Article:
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Springwatch: Breathtaking moments of life and death struggles of incredible British birds

Clips of the three favourite scenes from the marathon three-week show are about to go viral after being compiled by BBC producers.

Nesting peregrine falcons on a cathedral spire, a pair of devoted parent red kites and a barn owl on the wing were given top marks by the wildlife programme’s massive audience.

Birds have always played a major role in the popular BBC2 series since it was first screened back in 2005, but a Tweet put out by producers this morning revealed how nests, eggs and chicks have been enthralling viewers.

The Tweet read: “35km of cable, 30 cameras, 19 nests, 74 chicks, 44 fledged, 10 died, 8 addled eggs – what a series.”

It also carried a collage of videos showing many of the nesting birds such as blue tits, grey wagtails, bullfinches and swallows going about their frenetic duties of feeding and raising fledglings.

While Chris Packham and the Springwatch team were broadcasting live nightly from the National Trust’s splendid Sherborne Park Estate in the Cotswolds, it was the touching story of an orphan peregrine being “rehomed” on Salisbury Cathedral that touched the hearts of millions.

The fluffy youngster was willingly accepted as a foster chick by the pair of peregrine falcons being filmed by Springwatch cameras. How the orphan’s own parents were killed is being investigated by police.

Vantage point cameras set up atop of the largest cathedral spire in England at 404ft gave unprecedented views of the peregrines raising their family and performing nature’s most enthralling aerobatics. Peregrines are the fastest creatures on Earth and are capable of reaching speeds of 212mph.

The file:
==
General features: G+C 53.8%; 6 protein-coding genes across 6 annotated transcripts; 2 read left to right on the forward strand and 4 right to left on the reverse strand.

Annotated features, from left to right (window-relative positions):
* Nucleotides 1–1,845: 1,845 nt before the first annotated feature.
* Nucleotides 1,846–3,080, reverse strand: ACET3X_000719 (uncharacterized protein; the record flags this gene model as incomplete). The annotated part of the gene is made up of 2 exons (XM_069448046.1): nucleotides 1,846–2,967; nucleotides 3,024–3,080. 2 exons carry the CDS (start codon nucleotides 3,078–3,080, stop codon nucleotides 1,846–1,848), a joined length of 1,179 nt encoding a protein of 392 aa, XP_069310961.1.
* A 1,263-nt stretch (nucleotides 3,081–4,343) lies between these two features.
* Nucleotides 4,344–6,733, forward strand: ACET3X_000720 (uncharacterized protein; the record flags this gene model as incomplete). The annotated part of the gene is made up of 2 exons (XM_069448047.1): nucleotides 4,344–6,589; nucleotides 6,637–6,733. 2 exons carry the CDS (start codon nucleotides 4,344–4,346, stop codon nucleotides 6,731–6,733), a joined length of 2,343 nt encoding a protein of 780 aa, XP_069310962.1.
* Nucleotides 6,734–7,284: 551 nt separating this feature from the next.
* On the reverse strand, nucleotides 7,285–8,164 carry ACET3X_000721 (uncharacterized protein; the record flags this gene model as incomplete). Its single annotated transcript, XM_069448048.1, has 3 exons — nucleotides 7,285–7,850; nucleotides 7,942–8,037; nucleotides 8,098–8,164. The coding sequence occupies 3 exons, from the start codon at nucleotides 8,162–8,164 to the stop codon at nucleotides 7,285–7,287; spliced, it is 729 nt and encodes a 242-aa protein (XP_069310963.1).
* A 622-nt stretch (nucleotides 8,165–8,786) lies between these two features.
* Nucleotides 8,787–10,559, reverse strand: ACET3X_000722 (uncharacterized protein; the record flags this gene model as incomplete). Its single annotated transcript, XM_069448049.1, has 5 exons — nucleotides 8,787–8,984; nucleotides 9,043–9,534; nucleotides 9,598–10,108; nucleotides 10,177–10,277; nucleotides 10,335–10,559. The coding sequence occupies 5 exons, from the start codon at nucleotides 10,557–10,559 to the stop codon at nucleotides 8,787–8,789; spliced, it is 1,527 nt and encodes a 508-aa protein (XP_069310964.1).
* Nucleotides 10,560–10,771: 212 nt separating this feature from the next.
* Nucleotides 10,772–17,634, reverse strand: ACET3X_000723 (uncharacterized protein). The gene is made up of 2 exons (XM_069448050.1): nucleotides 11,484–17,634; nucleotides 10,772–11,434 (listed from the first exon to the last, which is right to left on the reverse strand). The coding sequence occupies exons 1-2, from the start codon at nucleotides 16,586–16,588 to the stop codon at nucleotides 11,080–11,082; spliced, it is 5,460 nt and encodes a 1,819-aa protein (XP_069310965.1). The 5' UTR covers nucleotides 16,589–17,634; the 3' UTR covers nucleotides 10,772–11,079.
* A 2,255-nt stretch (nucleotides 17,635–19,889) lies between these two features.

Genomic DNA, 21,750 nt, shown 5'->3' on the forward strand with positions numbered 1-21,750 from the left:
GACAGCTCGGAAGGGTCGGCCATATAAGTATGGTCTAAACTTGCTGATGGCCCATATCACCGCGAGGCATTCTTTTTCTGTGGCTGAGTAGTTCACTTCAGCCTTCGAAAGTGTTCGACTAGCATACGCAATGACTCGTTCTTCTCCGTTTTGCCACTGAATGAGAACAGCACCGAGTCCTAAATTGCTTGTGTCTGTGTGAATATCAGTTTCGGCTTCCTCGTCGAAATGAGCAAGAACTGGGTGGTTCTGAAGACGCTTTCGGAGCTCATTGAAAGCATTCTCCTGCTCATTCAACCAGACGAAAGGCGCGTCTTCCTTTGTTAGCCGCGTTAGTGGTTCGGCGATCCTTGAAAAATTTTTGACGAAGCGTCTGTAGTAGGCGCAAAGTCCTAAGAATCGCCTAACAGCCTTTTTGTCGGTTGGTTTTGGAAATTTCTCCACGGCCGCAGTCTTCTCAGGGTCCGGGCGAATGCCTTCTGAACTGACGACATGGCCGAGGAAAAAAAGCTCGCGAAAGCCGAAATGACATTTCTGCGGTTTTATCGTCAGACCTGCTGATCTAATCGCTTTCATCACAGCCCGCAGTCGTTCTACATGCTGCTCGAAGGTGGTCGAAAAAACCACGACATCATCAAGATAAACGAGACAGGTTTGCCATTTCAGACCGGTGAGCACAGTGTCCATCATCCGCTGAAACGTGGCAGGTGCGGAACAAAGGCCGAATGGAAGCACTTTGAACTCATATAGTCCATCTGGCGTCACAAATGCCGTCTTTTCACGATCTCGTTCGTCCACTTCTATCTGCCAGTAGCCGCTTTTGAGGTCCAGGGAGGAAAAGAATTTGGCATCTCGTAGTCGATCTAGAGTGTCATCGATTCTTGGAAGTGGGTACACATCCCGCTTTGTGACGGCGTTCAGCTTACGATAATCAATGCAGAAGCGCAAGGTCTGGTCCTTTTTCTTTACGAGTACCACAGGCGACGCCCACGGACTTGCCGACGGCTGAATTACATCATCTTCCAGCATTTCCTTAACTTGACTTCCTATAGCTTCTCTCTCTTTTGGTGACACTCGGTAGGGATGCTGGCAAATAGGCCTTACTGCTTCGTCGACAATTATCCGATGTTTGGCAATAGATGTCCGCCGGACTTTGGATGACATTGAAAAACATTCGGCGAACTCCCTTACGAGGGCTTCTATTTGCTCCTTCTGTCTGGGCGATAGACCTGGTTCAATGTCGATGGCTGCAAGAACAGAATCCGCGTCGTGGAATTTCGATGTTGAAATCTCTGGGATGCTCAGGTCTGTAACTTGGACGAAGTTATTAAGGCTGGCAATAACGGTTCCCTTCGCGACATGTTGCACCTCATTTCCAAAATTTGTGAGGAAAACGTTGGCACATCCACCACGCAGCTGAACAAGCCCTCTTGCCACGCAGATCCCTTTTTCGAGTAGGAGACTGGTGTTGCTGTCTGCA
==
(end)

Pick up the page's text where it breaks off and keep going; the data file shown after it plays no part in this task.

The tale of the orphan peregrine was chosen by presenter Michaela Strachan as her favourite storyline from this year’s show. Chris Packham chose the delightful scenes of a grey wagtail catching a mayfly.

Not all the bird stories from the series were joyous. Nature is about survival of the fittest and birds such as the great spotted woodpecker bring up their young by feeding them baby birds stolen from other nests.

Summing up how birds played a big part in the programme’s success this year, Springwatch series producer Chris Howard said today: “At the start of Springwatch this year we set out our stall. 

“We wanted to showcase the ‘normal’ British countryside – away from the reserves and areas that are managed specifically with wildlife in mind – to a landscape that is lived in and worked in.

“We wanted to focus on the wildlife that lives and breathes in the bits of the countryside that is accessible to most people, not the exotic and hard to get to edges we have been based at previously.

“So have we succeeded? I think for the most part, yes, we have. 

“We’ve brought lots of familiar species to the screen: robins, blackbirds, chaffinches, wrens, swallows – plus some of the familiar raptors like buzzards, kestrels and barn owls.

“I hope the intimate look into their lives that we have managed to give people has shown them in a new and surprising light. 

“We’ve seen a buzzard chick snooze, a chaffinch ‘helicopter’ fledge and a one-eye blackbird. They are inspiring and fascinating stories. 

“On top of that we have had several Springwatch firsts: the red kite nest has been an utter joy and something we have wanted to do for a long time now. 

“The wagtails were spectacular, and have given us a hugely dramatic ending to the series. We’ve covered kingfishers and stoats in Sherborne like never before.”

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